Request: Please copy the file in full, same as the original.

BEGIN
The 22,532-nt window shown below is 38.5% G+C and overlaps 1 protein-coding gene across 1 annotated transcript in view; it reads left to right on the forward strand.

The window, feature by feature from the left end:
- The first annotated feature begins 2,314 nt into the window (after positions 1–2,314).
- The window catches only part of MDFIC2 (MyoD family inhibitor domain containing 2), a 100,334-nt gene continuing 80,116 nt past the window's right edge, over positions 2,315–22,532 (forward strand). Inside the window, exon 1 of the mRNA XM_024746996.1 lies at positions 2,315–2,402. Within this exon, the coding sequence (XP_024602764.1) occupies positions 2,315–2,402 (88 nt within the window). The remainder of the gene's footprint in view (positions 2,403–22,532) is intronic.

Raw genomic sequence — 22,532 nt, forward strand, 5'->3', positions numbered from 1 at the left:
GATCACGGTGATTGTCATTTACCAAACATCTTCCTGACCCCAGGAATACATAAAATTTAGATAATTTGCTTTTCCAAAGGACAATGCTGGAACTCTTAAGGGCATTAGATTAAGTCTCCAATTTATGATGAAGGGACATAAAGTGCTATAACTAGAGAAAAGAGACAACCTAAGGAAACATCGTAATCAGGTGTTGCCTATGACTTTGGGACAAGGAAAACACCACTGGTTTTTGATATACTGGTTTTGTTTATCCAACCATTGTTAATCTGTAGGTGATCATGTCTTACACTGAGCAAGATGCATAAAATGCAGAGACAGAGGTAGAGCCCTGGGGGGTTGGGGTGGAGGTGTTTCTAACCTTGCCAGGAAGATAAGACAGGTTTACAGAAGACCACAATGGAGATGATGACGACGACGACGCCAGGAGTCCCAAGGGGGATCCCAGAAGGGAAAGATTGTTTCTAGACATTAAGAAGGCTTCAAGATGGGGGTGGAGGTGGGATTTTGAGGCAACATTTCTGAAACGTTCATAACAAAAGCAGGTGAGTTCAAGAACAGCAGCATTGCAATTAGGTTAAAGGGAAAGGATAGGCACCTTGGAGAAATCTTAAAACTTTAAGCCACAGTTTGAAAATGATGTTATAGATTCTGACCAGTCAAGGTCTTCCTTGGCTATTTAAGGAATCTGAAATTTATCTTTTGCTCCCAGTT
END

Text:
The 22,532-nt window shown below is 38.5% G+C and overlaps 1 protein-coding gene across 1 annotated transcript in view; it reads left to right on the forward strand.

The window, feature by feature from the left end:
- The first annotated feature begins 2,314 nt into the window (after positions 1–2,314).
- The window catches only part of MDFIC2 (MyoD family inhibitor domain containing 2), a 100,334-nt gene continuing 80,116 nt past the window's right edge, over positions 2,315–22,532 (forward strand). Inside the window, exon 1 of the mRNA XM_024746996.1 lies at positions 2,315–2,402. Within this exon, the coding sequence (XP_024602764.1) occupies positions 2,315–2,402 (88 nt within the window). The remainder of the gene's footprint in view (positions 2,403–22,532) is intronic.

Raw genomic sequence — 22,532 nt, forward strand, 5'->3', positions numbered from 1 at the left:
GATCACGGTGATTGTCATTTACCAAACATCTTCCTGACCCCAGGAATACATAAAATTTAGATAATTTGCTTTTCCAAAGGACAATGCTGGAACTCTTAAGGGCATTAGATTAAGTCTCCAATTTATGATGAAGGGACATAAAGTGCTATAACTAGAGAAAAGAGACAACCTAAGGAAACATCGTAATCAGGTGTTGCCTATGACTTTGGGACAAGGAAAACACCACTGGTTTTTGATATACTGGTTTTGTTTATCCAACCATTGTTAATCTGTAGGTGATCATGTCTTACACTGAGCAAGATGCATAAAATGCAGAGACAGAGGTAGAGCCCTGGGGGGTTGGGGTGGAGGTGTTTCTAACCTTGCCAGGAAGATAAGACAGGTTTACAGAAGACCACAATGGAGATGATGACGACGACGACGCCAGGAGTCCCAAGGGGGATCCCAGAAGGGAAAGATTGTTTCTAGACATTAAGAAGGCTTCAAGATGGGGGTGGAGGTGGGATTTTGAGGCAACATTTCTGAAACGTTCATAACAAAAGCAGGTGAGTTCAAGAACAGCAGCATTGCAATTAGGTTAAAGGGAAAGGATAGGCACCTTGGAGAAATCTTAAAACTTTAAGCCACAGTTTGAAAATGATGTTATAGATTCTGACCAGTCAAGGTCTTCCTTGGCTATTTAAGGAATCTGAAATTTATCTTTTGCTCCCAGTT